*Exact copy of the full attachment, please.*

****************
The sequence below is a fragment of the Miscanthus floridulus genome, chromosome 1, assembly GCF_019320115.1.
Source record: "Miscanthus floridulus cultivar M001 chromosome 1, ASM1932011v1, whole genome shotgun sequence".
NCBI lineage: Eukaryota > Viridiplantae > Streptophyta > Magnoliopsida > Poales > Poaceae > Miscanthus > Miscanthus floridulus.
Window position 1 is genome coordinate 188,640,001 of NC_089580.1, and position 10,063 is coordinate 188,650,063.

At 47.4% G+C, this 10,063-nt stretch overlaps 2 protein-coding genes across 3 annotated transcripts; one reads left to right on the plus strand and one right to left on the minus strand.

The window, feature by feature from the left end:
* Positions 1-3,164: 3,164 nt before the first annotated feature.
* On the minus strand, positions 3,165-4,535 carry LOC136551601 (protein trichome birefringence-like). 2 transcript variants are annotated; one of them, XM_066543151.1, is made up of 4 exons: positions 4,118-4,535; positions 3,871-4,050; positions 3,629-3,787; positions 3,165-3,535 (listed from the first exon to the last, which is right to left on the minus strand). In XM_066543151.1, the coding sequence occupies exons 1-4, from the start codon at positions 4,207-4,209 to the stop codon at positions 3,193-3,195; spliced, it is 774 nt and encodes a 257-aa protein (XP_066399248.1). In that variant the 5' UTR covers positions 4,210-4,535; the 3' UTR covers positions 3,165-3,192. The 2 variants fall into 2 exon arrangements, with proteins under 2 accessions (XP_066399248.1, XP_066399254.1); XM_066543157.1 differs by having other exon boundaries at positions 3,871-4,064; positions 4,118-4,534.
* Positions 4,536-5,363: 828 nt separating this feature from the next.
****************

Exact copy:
The sequence below is a fragment of the Miscanthus floridulus genome, chromosome 1, assembly GCF_019320115.1.
Source record: "Miscanthus floridulus cultivar M001 chromosome 1, ASM1932011v1, whole genome shotgun sequence".
NCBI lineage: Eukaryota > Viridiplantae > Streptophyta > Magnoliopsida > Poales > Poaceae > Miscanthus > Miscanthus floridulus.
Window position 1 is genome coordinate 188,640,001 of NC_089580.1, and position 10,063 is coordinate 188,650,063.

At 47.4% G+C, this 10,063-nt stretch overlaps 2 protein-coding genes across 3 annotated transcripts; one reads left to right on the plus strand and one right to left on the minus strand.

The window, feature by feature from the left end:
* Positions 1-3,164: 3,164 nt before the first annotated feature.
* On the minus strand, positions 3,165-4,535 carry LOC136551601 (protein trichome birefringence-like). 2 transcript variants are annotated; one of them, XM_066543151.1, is made up of 4 exons: positions 4,118-4,535; positions 3,871-4,050; positions 3,629-3,787; positions 3,165-3,535 (listed from the first exon to the last, which is right to left on the minus strand). In XM_066543151.1, the coding sequence occupies exons 1-4, from the start codon at positions 4,207-4,209 to the stop codon at positions 3,193-3,195; spliced, it is 774 nt and encodes a 257-aa protein (XP_066399248.1). In that variant the 5' UTR covers positions 4,210-4,535; the 3' UTR covers positions 3,165-3,192. The 2 variants fall into 2 exon arrangements, with proteins under 2 accessions (XP_066399248.1, XP_066399254.1); XM_066543157.1 differs by having other exon boundaries at positions 3,871-4,064; positions 4,118-4,534.
* Positions 4,536-5,363: 828 nt separating this feature from the next.